*Trigger Warning: Sexual abuse.


Imagine a girl
Trapped in a liquor bottle.
This is all she sees-
The inappropriate drinking
Of her alcoholic father
And not old enough
To know any different.
Sometimes she’s let out,
Breathes fresh air,
But it’s jarring
Because she’s now accustomed to
The smell of it.
The smell of sickness permeating the house,
Of sweat mixed with bile mixed with beer
And the perfectly constructed excuses
Falling out of her mother’s mouth
She desperately copies
As if this will somehow save her.
As if they’re not all drowning together.
And in the wash of alcohol,
Behind the effervescence her mother
Has so carefully created
To further block the view,
To keep you from looking too closely,
In it is her sister,
This darling girl
She only wants to protect,
Who she mothers and loves and bathes
While father is passed out drunk
Or really involved in a movie.
And she wants so desperately
To please her parents
And when her dad comes into her room at night
She doesn’t know any better.
She should,
But she doesn’t-
Because remember,
She lives inside a bottle.
A pretty glass bottle full of bubbles
And beautiful lies
And the smell of his sweat
As his hands go where they shouldn’t.
And then she thinks, foolishly,
That the truth will set her free,
That it will break the glass.
She tells her grandparents,
Then her mother,
And mom’s stride is broken,
But only momentarily.
An agreement is reached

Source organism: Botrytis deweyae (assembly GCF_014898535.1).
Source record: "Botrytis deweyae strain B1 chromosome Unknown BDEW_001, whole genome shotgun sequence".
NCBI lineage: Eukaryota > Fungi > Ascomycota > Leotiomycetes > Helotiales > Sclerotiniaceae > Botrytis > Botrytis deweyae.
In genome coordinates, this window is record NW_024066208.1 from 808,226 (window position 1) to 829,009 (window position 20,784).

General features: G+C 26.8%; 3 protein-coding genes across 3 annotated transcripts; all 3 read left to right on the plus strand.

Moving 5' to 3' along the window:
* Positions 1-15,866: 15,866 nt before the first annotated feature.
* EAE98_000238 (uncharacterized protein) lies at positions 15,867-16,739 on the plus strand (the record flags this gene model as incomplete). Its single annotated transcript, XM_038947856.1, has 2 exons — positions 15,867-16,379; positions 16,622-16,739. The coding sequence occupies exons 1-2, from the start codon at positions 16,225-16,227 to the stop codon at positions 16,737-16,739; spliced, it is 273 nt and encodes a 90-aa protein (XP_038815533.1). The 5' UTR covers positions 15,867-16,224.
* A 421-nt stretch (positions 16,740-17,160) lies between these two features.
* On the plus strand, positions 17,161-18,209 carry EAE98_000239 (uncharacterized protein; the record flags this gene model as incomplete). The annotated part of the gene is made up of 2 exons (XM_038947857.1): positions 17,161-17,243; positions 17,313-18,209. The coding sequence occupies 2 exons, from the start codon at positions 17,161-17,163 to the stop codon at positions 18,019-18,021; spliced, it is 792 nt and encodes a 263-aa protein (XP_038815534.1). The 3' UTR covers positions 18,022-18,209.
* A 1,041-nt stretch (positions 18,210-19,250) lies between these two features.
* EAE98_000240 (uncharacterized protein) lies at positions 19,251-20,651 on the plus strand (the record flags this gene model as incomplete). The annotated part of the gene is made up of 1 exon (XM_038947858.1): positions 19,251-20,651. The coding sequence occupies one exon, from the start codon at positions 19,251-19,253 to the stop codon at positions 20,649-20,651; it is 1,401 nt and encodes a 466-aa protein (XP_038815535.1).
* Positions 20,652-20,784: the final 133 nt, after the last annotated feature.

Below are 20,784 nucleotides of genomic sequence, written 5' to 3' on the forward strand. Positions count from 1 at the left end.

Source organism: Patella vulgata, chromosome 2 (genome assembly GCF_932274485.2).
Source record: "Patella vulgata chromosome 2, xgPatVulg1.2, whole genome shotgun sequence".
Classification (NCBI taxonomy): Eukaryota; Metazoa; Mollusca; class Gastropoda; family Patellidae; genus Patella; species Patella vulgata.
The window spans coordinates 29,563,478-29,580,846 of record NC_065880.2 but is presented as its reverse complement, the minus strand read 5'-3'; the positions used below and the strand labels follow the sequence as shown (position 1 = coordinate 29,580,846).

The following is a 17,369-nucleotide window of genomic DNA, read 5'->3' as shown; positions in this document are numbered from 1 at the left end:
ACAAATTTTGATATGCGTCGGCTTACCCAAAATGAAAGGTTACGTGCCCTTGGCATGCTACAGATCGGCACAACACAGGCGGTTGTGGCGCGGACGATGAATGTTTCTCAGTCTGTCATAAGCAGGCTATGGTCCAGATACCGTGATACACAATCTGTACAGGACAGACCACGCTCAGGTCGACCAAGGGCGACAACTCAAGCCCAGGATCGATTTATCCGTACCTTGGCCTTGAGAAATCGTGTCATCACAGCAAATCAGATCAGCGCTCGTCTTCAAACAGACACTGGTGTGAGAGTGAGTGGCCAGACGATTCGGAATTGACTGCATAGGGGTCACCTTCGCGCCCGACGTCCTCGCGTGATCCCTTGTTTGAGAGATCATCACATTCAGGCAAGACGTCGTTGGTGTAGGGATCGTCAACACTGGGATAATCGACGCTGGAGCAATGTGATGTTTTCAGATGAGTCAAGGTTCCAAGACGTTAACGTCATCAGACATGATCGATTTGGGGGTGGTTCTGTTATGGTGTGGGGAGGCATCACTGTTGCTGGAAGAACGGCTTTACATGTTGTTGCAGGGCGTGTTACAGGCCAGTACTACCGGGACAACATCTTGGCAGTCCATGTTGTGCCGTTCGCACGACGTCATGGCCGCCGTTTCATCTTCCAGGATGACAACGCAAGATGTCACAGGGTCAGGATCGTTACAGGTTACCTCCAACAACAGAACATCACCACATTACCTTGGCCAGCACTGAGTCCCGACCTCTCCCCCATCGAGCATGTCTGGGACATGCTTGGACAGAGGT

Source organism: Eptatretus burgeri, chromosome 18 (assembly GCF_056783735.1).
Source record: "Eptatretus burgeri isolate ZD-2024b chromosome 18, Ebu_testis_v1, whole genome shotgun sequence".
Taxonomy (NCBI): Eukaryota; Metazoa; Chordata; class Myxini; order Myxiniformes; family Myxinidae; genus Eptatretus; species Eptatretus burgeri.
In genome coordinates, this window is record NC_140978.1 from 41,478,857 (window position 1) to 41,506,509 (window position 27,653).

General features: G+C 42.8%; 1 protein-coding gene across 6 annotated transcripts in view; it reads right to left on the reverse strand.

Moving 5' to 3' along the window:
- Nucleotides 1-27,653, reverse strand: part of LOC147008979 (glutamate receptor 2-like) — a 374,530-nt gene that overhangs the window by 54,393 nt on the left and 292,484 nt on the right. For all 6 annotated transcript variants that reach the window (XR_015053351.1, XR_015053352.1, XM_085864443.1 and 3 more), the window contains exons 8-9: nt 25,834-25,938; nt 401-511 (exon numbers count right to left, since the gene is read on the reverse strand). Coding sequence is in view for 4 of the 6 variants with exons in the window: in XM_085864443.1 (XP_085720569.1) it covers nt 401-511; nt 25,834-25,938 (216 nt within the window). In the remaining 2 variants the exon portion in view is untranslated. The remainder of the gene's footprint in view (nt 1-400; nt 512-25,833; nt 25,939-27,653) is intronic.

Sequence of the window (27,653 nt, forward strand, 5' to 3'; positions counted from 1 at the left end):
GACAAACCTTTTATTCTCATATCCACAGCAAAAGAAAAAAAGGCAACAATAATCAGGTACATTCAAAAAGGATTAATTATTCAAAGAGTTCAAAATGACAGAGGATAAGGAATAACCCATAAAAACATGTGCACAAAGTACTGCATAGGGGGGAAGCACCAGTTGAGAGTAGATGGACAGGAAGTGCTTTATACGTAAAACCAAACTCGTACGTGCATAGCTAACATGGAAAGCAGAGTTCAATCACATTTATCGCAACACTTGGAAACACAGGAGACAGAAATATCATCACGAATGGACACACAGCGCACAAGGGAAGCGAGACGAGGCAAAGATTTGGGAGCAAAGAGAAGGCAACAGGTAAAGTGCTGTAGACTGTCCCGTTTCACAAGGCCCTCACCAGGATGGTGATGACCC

That everyone seems quite happy with
And the father goes to rehab or something
Because he was so blacked-out drunk
He doesn’t remember
So it couldn’t have been
On purpose.
And the girl,
For all her honesty,
She hasn’t even cracked the glass.
No one can hear her banging against it
Over the sound of contrived laughter
And congratulations for beating alcoholism
And look at you, making your marriage work.
But we didn’t beat anything,
The girl is crying out,
Because she saw dad’s whiskey
Behind the couch cushion.

And that’s only the beginning.


Tonight, my dad sent me the following.















Note: In the last few messages, my father is referring to my mother’s inability to speak properly due to her illness [ALS/MND] and that my step-dad had to translate for her. One night I drunkenly snuck out with a few friends and afterward she called my father to let him know. This is him trying to dig the guilt-knife in a little deeper.

Happy Birthday to me.


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